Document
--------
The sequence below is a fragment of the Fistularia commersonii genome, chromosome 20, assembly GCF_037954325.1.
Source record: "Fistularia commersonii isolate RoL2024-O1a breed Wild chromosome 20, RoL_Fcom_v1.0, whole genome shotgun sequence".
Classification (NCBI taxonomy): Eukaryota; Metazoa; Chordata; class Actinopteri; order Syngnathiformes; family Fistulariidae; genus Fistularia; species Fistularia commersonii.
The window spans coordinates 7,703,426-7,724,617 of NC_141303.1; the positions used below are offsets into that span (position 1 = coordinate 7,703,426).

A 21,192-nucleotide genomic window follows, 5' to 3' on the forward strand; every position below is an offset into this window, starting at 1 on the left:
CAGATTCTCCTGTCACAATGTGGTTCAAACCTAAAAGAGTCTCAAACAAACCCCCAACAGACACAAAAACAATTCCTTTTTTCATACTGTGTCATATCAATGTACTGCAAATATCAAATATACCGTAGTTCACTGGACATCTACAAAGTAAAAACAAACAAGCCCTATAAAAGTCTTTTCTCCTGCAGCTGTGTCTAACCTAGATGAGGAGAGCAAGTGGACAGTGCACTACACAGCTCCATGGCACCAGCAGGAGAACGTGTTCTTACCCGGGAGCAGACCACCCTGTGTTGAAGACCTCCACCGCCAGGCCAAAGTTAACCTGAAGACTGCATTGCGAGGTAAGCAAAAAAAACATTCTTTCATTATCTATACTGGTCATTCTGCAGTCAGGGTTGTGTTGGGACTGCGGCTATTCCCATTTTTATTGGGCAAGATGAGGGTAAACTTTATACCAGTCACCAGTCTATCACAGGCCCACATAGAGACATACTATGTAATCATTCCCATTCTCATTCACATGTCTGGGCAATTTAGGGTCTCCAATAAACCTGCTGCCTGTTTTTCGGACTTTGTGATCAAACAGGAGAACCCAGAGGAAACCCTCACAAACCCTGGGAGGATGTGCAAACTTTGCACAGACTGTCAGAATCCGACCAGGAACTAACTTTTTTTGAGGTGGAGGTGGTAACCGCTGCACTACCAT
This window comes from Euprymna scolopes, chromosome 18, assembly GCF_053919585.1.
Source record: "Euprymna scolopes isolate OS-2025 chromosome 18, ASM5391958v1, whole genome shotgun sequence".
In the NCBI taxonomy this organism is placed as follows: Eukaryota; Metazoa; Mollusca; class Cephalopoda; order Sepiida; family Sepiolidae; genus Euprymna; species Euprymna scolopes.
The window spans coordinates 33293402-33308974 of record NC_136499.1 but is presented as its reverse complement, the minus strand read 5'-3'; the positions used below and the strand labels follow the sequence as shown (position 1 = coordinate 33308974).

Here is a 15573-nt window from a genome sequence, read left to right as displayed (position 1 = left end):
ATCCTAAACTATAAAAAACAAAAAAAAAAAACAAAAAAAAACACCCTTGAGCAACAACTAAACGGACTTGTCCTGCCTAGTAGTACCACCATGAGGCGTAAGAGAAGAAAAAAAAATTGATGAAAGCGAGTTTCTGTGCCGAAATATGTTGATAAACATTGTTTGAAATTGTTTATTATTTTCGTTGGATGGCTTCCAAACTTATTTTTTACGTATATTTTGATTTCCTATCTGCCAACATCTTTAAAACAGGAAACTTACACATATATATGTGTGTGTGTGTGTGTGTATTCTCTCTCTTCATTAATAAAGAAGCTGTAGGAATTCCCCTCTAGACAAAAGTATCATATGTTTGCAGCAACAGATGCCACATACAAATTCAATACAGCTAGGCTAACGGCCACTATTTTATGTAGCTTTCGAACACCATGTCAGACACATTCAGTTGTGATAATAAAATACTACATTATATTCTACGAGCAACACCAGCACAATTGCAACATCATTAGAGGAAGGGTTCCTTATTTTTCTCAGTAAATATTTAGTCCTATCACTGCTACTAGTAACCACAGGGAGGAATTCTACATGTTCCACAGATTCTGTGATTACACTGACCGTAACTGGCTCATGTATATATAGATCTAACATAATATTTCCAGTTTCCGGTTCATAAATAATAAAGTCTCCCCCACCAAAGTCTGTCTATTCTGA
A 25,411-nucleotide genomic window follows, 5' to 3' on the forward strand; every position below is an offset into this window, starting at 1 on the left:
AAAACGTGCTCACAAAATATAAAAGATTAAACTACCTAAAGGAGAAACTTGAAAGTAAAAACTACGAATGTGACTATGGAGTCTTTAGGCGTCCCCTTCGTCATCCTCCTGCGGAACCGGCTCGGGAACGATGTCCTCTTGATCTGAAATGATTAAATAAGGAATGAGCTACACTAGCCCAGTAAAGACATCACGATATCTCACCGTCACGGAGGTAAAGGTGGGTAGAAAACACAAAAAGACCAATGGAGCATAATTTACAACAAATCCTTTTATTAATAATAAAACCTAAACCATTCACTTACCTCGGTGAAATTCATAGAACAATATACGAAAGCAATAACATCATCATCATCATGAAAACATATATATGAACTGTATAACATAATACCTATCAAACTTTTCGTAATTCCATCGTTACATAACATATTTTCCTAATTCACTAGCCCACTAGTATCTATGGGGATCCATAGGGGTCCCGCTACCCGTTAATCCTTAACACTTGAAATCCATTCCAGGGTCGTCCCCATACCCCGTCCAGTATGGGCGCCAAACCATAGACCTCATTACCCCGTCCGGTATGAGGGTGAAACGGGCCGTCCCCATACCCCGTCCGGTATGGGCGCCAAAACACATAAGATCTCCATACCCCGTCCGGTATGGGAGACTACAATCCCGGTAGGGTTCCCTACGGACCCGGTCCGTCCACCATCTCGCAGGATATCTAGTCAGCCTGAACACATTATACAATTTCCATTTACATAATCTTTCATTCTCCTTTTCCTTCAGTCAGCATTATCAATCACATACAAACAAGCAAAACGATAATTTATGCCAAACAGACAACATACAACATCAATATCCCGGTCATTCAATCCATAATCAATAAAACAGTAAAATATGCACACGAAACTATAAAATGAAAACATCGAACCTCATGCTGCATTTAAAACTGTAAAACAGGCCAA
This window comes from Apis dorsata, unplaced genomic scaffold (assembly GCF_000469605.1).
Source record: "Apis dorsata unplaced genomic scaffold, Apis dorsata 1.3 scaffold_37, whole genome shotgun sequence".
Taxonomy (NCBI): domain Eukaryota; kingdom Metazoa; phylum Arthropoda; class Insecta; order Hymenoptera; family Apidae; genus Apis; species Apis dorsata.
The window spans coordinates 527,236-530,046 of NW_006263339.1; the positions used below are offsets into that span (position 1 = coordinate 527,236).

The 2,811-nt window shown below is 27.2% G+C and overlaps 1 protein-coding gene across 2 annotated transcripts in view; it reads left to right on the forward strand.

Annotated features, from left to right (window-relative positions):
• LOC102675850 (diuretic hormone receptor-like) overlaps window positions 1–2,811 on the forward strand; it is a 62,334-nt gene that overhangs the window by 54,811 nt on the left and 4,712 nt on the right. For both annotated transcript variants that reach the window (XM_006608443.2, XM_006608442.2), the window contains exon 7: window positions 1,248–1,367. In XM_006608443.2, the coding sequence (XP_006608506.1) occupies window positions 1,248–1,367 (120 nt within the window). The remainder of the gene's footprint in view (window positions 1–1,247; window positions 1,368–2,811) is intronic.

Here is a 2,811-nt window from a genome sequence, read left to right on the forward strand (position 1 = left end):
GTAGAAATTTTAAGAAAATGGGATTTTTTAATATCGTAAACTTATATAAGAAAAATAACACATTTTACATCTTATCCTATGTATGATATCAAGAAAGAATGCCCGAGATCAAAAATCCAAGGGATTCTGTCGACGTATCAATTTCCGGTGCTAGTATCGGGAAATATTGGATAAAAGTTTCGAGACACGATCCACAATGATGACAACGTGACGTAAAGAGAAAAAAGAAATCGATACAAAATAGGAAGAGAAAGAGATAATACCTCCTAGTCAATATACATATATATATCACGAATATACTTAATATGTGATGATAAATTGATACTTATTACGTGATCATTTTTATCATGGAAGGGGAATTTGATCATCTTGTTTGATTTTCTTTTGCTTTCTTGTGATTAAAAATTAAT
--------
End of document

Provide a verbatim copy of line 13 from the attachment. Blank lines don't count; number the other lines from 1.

A 25,411-nucleotide genomic window follows, 5' to 3' on the forward strand; every position below is an offset into this window, starting at 1 on the left: